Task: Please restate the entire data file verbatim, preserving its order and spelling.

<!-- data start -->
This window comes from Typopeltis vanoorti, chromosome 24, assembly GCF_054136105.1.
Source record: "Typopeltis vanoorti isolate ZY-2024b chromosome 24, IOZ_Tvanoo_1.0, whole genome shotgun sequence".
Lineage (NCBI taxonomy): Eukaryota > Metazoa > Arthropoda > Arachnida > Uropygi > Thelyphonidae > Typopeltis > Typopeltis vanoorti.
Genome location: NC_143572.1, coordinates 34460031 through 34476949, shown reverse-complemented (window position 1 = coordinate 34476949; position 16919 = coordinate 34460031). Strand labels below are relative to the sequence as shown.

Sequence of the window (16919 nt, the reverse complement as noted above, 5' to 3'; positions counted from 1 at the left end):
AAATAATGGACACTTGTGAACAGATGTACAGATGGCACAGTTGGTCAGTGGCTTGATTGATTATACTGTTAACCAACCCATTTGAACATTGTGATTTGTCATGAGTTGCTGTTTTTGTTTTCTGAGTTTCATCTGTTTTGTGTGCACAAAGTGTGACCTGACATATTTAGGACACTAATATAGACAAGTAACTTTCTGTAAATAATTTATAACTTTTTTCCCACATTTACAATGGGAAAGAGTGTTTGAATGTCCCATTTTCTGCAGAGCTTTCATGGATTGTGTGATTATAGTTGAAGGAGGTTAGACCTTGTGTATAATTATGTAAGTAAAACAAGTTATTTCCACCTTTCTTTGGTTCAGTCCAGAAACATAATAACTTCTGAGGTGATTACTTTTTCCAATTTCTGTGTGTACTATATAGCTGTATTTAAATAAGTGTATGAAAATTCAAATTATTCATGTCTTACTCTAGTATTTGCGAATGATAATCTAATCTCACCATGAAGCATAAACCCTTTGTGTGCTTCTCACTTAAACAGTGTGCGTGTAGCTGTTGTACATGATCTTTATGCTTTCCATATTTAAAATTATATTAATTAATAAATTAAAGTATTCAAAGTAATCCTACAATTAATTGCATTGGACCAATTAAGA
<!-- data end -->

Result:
This window comes from Typopeltis vanoorti, chromosome 24, assembly GCF_054136105.1.
Source record: "Typopeltis vanoorti isolate ZY-2024b chromosome 24, IOZ_Tvanoo_1.0, whole genome shotgun sequence".
Lineage (NCBI taxonomy): Eukaryota > Metazoa > Arthropoda > Arachnida > Uropygi > Thelyphonidae > Typopeltis > Typopeltis vanoorti.
Genome location: NC_143572.1, coordinates 34460031 through 34476949, shown reverse-complemented (window position 1 = coordinate 34476949; position 16919 = coordinate 34460031). Strand labels below are relative to the sequence as shown.

Sequence of the window (16919 nt, the reverse complement as noted above, 5' to 3'; positions counted from 1 at the left end):
AAATAATGGACACTTGTGAACAGATGTACAGATGGCACAGTTGGTCAGTGGCTTGATTGATTATACTGTTAACCAACCCATTTGAACATTGTGATTTGTCATGAGTTGCTGTTTTTGTTTTCTGAGTTTCATCTGTTTTGTGTGCACAAAGTGTGACCTGACATATTTAGGACACTAATATAGACAAGTAACTTTCTGTAAATAATTTATAACTTTTTTCCCACATTTACAATGGGAAAGAGTGTTTGAATGTCCCATTTTCTGCAGAGCTTTCATGGATTGTGTGATTATAGTTGAAGGAGGTTAGACCTTGTGTATAATTATGTAAGTAAAACAAGTTATTTCCACCTTTCTTTGGTTCAGTCCAGAAACATAATAACTTCTGAGGTGATTACTTTTTCCAATTTCTGTGTGTACTATATAGCTGTATTTAAATAAGTGTATGAAAATTCAAATTATTCATGTCTTACTCTAGTATTTGCGAATGATAATCTAATCTCACCATGAAGCATAAACCCTTTGTGTGCTTCTCACTTAAACAGTGTGCGTGTAGCTGTTGTACATGATCTTTATGCTTTCCATATTTAAAATTATATTAATTAATAAATTAAAGTATTCAAAGTAATCCTACAATTAATTGCATTGGACCAATTAAGA